In my post Hating The Andromeda Galaxy I looked at the necessity of hate in politics. I discuss some of the repercussions of that in Strange Connection.
Today I came across a site discussing those very issues from a biological perspective. The Market for Sanctimony.
Two unspoken questions that religions and quasi-religions, in practice, have to answer are "Whom do I have permission to use as a scapegoat?" and "What lies may I tell myself in order to feel morally superior to my competitors?" In Jerry Falwell's church, you have permission to use homosexuals as scapegoats. At a Green Party meeting, you have permission to use capitalists as scapegoats.Yep. Which is one of the reasons I suggested the human race unite in hating the Andromeda Galaxy. We could then be united in hatred.
When it becomes too embarrassing for people to engage in a particular kind of moral fraud, they will usually substitute a different kind of moral fraud rather than give up their feelings of moral superiority. Thus, to a first approximation, we have a principle of "Conservation of Irrationality:"Irrationality is Conserved? All the more need for a War On
(1) much of the irrational behavior associated with religion is related to people having a craving for ego justification,
(2) changing a person's theological beliefs has little effect on his tendency to crave ego justification, and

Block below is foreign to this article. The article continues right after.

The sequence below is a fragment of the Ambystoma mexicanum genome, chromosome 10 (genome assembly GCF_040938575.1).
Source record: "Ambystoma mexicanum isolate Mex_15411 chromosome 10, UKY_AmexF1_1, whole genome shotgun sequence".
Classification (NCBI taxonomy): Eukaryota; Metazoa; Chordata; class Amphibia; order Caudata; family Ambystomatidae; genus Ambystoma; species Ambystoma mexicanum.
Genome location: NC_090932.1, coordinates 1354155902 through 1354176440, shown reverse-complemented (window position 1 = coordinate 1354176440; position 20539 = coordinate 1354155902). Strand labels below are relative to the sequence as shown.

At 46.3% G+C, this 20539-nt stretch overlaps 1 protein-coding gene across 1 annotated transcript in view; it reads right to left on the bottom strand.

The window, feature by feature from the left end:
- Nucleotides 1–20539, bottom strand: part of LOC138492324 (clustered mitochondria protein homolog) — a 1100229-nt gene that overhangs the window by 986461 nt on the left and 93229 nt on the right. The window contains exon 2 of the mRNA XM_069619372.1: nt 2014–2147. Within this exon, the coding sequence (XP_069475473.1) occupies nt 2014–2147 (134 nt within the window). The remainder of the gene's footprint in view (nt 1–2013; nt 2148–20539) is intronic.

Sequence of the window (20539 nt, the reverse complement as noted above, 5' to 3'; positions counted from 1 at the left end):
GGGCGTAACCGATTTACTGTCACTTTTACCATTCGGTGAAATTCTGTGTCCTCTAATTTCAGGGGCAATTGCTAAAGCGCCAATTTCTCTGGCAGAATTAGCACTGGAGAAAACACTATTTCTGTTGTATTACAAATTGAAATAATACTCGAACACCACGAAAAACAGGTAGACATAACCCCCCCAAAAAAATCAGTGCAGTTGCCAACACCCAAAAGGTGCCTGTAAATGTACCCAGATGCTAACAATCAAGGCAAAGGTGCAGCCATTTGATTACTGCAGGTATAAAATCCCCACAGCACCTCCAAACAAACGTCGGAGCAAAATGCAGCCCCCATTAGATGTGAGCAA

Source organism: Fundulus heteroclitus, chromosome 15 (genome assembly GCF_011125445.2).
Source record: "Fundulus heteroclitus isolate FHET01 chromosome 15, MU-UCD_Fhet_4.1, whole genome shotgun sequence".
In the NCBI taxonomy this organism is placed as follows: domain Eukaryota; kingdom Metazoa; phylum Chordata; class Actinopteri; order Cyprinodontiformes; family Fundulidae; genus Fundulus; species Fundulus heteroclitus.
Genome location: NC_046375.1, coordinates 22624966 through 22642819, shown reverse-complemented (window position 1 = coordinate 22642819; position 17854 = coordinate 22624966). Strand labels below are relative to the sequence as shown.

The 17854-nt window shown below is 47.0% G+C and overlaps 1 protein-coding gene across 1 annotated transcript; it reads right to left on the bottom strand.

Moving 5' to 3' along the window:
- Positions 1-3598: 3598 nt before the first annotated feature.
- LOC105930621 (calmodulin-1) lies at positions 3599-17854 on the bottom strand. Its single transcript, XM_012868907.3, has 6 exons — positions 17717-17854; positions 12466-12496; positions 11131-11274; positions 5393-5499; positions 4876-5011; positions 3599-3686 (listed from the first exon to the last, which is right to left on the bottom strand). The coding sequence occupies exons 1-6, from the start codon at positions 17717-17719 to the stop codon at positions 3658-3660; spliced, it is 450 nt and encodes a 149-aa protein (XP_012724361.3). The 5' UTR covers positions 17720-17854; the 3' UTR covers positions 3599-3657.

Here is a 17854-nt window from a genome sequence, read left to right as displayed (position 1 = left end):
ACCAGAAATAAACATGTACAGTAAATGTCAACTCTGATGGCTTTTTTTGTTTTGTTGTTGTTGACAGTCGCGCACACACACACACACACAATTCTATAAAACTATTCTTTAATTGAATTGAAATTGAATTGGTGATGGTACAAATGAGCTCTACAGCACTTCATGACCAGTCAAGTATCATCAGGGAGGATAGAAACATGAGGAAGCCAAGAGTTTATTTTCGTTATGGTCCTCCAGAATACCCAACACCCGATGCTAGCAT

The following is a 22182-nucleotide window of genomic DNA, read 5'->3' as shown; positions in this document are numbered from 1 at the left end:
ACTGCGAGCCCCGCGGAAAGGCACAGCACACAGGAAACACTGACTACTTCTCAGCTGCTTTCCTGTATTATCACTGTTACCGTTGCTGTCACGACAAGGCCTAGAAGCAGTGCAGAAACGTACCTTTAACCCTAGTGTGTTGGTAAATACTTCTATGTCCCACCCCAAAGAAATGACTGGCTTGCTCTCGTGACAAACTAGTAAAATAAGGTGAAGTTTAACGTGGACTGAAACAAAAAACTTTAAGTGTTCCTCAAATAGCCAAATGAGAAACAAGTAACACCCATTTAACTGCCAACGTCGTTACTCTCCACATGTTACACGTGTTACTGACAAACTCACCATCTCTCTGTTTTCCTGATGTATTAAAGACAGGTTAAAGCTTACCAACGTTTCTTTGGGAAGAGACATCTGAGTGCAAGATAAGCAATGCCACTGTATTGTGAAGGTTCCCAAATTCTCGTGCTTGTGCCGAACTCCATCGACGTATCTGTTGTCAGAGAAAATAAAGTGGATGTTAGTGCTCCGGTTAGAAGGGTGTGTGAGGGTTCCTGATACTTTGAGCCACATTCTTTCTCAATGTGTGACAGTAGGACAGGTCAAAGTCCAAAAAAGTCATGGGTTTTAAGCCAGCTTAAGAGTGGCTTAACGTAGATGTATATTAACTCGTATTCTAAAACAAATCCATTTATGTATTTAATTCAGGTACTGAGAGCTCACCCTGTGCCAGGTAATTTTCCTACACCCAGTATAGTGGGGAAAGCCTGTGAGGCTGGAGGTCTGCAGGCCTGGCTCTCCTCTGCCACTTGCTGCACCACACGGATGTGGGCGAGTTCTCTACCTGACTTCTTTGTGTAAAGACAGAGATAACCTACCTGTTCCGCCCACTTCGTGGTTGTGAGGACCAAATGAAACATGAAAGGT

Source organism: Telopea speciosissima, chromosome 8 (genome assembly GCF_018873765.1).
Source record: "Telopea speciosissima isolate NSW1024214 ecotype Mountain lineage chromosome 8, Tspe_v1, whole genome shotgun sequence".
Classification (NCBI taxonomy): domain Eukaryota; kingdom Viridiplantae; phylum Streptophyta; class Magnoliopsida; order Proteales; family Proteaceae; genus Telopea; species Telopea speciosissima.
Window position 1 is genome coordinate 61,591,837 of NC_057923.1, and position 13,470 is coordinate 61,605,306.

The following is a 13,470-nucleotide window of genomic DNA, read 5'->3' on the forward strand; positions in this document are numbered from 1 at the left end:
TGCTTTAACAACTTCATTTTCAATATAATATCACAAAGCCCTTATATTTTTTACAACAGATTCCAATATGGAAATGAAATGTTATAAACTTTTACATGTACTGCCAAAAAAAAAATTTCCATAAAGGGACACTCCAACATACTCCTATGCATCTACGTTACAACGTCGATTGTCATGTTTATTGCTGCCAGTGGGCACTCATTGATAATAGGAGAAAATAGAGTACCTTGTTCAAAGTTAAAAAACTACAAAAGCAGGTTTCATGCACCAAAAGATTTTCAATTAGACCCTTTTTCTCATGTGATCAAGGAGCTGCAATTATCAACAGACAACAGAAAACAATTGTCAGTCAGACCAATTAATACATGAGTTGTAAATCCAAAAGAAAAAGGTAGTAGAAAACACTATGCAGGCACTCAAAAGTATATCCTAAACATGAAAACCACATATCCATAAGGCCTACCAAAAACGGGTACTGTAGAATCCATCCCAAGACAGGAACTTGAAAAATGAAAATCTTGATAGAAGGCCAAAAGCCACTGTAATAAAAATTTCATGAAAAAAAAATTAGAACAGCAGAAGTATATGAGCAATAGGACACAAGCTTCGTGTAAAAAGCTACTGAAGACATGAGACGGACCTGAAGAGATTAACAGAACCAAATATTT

(3) politics is the continuation of religion by other means.
Well that last bit was just an excuse for a picture of a naked lady. Art don'cha know? Besides. I'm partial to red heads. And blonds. And brunettes. And given the right circumstances even green hair. Uh. Where was I?
...it's impossible to diagnose a problem correctly if the actual cause is not a member of the approved boogieman list, and one is committed to only blaming members of the approved list (having "ideological blinders" or what Eric Raymond called "historical baggage").Question: "Why do you keep hitting that nail when what you have to do is tighten the screw?" Answer: "I hate nails. I'd rather be hitting nails than screwing." Yep there are folks out there like that. Almost all of them in fact.
The next bit doubles down on that question and answer in spades. (Can you double down in Hearts?)
Part of the reason for the "slippery slope" phenomenon is that Progressivism is a positional good. The point of Progressivism is to distinguish oneself as being smarter than and morally superior to the average voter. One consequence of this is that Progressives have no fixed goal for the optimal size and scope of government. There is no such thing as "enough." Whatever the average voter has become acclimated to has to be "not enough" so that the Progressives can be smarter than average.Progressives want mommy to make it nice (especially for them) and Conservatives want to find the designated miscreants and punish them. Libertarians just want to be left alone. Forgetting Trotsky: "You may not be interested in war, but war is interested in you." Which is to say that in more than a few cases it is better to get them before they get you.
The solution for out-of-control government is not constitutional change, but psychological change. To paraphrase what Andrei Codrescue said of the USSR, what we need are not economic advisors (or constitutional lawyers), what we need are psychiatrists.